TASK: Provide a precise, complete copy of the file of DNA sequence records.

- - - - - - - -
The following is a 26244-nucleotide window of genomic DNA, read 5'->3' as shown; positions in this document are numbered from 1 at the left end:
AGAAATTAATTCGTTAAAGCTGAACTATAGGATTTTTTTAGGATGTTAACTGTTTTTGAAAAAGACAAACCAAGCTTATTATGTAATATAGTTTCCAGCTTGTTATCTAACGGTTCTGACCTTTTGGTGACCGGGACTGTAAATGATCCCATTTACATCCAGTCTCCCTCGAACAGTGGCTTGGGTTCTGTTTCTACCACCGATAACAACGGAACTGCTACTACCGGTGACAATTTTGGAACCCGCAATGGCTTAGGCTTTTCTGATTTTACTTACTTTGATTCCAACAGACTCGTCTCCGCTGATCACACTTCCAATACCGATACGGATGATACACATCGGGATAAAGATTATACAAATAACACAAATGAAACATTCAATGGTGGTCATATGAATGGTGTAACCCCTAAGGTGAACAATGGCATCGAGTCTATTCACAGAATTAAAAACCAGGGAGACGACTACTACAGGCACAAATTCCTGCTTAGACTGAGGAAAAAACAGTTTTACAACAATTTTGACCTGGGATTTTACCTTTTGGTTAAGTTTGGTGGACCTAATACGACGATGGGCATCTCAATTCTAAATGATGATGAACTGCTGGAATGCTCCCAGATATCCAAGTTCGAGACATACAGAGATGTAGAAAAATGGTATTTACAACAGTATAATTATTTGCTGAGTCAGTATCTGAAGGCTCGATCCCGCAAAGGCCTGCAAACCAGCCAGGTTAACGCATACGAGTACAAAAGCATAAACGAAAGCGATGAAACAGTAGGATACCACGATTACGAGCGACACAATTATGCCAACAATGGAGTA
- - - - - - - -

The following is a 26244-nucleotide window of genomic DNA, read 5'->3' as shown; positions in this document are numbered from 1 at the left end:
AGAAATTAATTCGTTAAAGCTGAACTATAGGATTTTTTTAGGATGTTAACTGTTTTTGAAAAAGACAAACCAAGCTTATTATGTAATATAGTTTCCAGCTTGTTATCTAACGGTTCTGACCTTTTGGTGACCGGGACTGTAAATGATCCCATTTACATCCAGTCTCCCTCGAACAGTGGCTTGGGTTCTGTTTCTACCACCGATAACAACGGAACTGCTACTACCGGTGACAATTTTGGAACCCGCAATGGCTTAGGCTTTTCTGATTTTACTTACTTTGATTCCAACAGACTCGTCTCCGCTGATCACACTTCCAATACCGATACGGATGATACACATCGGGATAAAGATTATACAAATAACACAAATGAAACATTCAATGGTGGTCATATGAATGGTGTAACCCCTAAGGTGAACAATGGCATCGAGTCTATTCACAGAATTAAAAACCAGGGAGACGACTACTACAGGCACAAATTCCTGCTTAGACTGAGGAAAAAACAGTTTTACAACAATTTTGACCTGGGATTTTACCTTTTGGTTAAGTTTGGTGGACCTAATACGACGATGGGCATCTCAATTCTAAATGATGATGAACTGCTGGAATGCTCCCAGATATCCAAGTTCGAGACATACAGAGATGTAGAAAAATGGTATTTACAACAGTATAATTATTTGCTGAGTCAGTATCTGAAGGCTCGATCCCGCAAAGGCCTGCAAACCAGCCAGGTTAACGCATACGAGTACAAAAGCATAAACGAAAGCGATGAAACAGTAGGATACCACGATTACGAGCGACACAATTATGCCAACAATGGAGTA